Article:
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Although the four women featured in Rachel Lears’ documentary Knock Down the House are all Democrats, it’s not really a Democrat-vs-Republican movie. It assumes you share the liberal viewpoints of its subjects and then moves not to a battle on the political spectrum, but a larger fight of insurgents versus the establishment. Lears’ taps into the zeitgeist by showing people who feel that the system no longer works for them, and that it’s run by lobbyists and special interests that shut out the working class. Although Alexandria Ocasio-Cortez is the “star” of Knock Down the House, the movie is at its best when it shows the hard work of community organizing. There are times when the documentary feels more designed to be inspiring than informative, but it’s also a vital snapshot of the Democratic party’s transformation to a more progressive vision for America.

Ocasio-Cortez, running to unseat Joe Crowley in New York’s 14th district, is the through line for Knock Down the House, but the film also brings some attention to Paula Jean Swearengin (running against Joe Manchin for the West Virginia Senate), Cori Bush (running against Lacy Clay in the Missouri 1st), and Amy Vilela (running against Steve Horsford in the Nevada 4th). The connective tissue is that not only as women do these candidates have to play a tougher game when the deck is stacked in favor of white men, but they also have to fight against an establishment that has a vested interest in keeping its hands on the levers of power. The four candidates are fighting clearly for the interests of the working class, who have been shut out of the political process in favor of lobbyists and special interests.


Image via Netflix

Knock Down the House briefly touches on community organizing and the source for these candidates by noting the work of Justice Democrats and Brand New Congress, but they become more of a footnote in the story of the candidates themselves, and ultimately, in the story of Ocasio-Cortez. The movie belongs to her because she’s the most well-known of the candidates: a Latina bartender who was recruited to run by a grassroots organization and who ended up taking down the 4th most powerful Democrat in the House of Representatives. Lears’ documentary adds some texture to Ocasio-Cortez’ now-famous narrative by showing the person behind the legend, and you can immediately see why she connected with voters.

Within the framework of insurgents versus the establishment, it’s easy to understand why Ocasio-Cortez scares the hell out of the establishment, both on the left and the right. She’s playing a 21st century game and knows how to speak directly to working class voters. If Ocasio-Cortez represents the future (and Knock Down the House thinks that she does), that’s horrifying for the political establishment that is comfortable with the game where everyone is bought and paid for by special interests. Once you see Knock Down the House, it makes total sense why establishment Democrats dismiss her, and Republicans call her a socialist. I don’t know if Ocasio-Cortez is a force to be reckoned with as a congresswoman (the clips of her taking down people in congressional hearings is promising) because it’s too early to tell. But judging Ocasio-Cortez on her campaigning, I pity any challenger who tries to take her on.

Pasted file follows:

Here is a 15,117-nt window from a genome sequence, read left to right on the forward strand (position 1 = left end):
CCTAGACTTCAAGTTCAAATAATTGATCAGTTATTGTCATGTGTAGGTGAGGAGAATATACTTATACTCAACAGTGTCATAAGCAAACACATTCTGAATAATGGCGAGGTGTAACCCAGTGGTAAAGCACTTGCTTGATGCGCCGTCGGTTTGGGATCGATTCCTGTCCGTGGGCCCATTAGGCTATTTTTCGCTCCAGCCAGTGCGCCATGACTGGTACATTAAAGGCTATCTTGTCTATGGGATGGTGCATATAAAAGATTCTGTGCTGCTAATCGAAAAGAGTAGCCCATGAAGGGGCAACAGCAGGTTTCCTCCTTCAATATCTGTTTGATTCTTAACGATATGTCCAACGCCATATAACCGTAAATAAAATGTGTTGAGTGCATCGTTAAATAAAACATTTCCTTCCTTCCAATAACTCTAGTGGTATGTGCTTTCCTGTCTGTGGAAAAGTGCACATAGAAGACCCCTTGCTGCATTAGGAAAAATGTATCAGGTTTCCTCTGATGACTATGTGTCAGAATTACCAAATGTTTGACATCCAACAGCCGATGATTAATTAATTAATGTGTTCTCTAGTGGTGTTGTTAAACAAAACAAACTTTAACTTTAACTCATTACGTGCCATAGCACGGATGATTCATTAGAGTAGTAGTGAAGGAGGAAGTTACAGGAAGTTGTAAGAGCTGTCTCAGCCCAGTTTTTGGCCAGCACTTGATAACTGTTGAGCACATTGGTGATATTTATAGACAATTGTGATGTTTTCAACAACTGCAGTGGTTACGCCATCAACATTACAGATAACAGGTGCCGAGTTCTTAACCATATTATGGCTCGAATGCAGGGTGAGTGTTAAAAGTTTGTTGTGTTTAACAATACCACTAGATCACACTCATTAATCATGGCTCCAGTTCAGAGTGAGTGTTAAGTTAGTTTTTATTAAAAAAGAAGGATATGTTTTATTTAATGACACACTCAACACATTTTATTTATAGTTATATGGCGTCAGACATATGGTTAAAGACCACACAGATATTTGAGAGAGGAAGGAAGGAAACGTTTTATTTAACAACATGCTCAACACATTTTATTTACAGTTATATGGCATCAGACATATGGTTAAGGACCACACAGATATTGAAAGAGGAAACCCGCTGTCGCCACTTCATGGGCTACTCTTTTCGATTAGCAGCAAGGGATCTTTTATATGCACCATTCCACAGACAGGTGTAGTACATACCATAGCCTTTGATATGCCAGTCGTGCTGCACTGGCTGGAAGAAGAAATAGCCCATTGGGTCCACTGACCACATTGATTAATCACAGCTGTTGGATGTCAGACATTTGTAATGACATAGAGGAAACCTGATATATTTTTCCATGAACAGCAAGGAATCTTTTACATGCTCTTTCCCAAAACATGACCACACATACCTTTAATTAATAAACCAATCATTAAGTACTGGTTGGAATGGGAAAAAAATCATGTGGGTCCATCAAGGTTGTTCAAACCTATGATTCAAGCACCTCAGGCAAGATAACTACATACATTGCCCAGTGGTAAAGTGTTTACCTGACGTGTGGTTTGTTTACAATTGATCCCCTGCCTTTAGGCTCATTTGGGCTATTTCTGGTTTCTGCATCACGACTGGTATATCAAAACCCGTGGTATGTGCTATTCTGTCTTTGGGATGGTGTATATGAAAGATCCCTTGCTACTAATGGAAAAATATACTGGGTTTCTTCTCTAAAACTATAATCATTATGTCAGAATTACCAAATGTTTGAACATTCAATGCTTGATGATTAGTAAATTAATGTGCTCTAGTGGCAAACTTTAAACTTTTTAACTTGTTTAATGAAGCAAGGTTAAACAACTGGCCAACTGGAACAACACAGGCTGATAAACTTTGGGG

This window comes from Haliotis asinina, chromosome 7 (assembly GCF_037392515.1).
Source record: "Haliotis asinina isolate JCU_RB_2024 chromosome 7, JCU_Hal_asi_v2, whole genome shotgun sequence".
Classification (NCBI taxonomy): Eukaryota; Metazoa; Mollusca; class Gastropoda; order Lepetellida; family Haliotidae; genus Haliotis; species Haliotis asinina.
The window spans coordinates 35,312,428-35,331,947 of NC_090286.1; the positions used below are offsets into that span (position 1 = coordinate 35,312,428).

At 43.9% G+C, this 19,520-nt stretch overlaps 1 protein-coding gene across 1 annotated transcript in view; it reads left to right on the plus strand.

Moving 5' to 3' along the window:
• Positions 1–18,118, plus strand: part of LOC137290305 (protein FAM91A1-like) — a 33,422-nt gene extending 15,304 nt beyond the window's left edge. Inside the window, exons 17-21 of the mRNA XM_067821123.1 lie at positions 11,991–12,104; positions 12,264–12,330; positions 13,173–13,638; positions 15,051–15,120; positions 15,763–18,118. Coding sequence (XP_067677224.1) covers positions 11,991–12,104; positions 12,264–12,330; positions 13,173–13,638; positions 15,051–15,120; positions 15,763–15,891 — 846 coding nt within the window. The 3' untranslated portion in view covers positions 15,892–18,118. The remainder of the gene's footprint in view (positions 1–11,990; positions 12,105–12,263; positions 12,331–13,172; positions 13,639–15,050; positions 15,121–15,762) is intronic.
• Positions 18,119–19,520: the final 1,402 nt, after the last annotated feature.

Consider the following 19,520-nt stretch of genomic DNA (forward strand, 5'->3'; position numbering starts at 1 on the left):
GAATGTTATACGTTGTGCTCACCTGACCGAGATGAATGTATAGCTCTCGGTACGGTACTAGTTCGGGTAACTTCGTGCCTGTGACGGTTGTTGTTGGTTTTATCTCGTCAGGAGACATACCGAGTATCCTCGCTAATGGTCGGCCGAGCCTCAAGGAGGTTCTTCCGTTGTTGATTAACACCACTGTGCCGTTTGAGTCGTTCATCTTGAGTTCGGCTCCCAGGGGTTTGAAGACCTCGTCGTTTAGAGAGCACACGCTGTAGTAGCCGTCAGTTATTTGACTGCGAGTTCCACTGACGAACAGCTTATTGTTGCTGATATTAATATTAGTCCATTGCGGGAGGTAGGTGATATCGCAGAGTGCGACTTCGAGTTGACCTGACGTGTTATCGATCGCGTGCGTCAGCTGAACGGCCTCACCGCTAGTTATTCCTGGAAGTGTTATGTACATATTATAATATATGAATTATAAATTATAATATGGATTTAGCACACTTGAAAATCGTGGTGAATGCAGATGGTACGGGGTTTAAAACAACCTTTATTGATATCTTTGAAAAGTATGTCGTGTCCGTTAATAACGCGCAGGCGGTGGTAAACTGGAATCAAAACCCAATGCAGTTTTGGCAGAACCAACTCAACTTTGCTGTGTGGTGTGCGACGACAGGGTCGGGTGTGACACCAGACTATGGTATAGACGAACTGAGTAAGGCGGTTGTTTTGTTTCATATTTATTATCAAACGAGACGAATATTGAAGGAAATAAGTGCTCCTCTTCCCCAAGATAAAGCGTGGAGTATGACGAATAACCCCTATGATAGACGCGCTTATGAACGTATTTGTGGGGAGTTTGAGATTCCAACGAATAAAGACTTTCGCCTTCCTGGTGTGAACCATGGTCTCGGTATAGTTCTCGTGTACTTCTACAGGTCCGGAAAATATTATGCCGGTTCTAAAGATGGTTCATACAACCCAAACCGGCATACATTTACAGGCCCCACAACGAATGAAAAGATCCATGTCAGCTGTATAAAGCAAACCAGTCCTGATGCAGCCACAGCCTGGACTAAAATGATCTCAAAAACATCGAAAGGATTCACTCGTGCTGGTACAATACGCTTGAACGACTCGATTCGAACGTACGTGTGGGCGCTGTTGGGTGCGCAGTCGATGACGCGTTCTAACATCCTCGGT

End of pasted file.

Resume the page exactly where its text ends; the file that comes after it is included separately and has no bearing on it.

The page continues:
Image via Netflix

The main problem with framing the movie around Ocasio-Cortez is that you lose sight of the bigger picture that’s being painted by grassroots organizing. The more the film is about Ocasio-Cortez, the more it seems like she’s winning on the strength of her individuality rather than being part of a movement. It sends the message that what matters isn’t the nuts-and-bolts campaigning or the unglamorous work of politics, but simply being an effective messenger. I don’t think Knock Down the House paints Ocasio-Cortez as a cult of personality figure, but I also think that in its quest to highlight an inspiring figure, it loses sight of what makes the next Ocasio-Cortez and how to really strike down the establishment. Finding exceptional people is certainly a start, but there’s more to it than that.

Knock Down the House has the framework of a David vs. Goliath story, but its best moments are seeing how David plans to take down Goliath. There’s a brilliant scene where Ocasio-Cortez compares her mailer to Crowley’s. Her mailer is simple and effective; it highlights her name, the date of the primary, and her key positions. Crowley’s mailer is bloated and inept, the product of consultants and the D.C. establishment that doesn’t want anything to do with voters other than keeping them in line with platitudes and pork. In these moments when Knock Down the House drills down into the gulf between the establishment and the progressive insurgency, it hints at a future where our hope stretches beyond just a handful of inspiring candidates.

Rating: B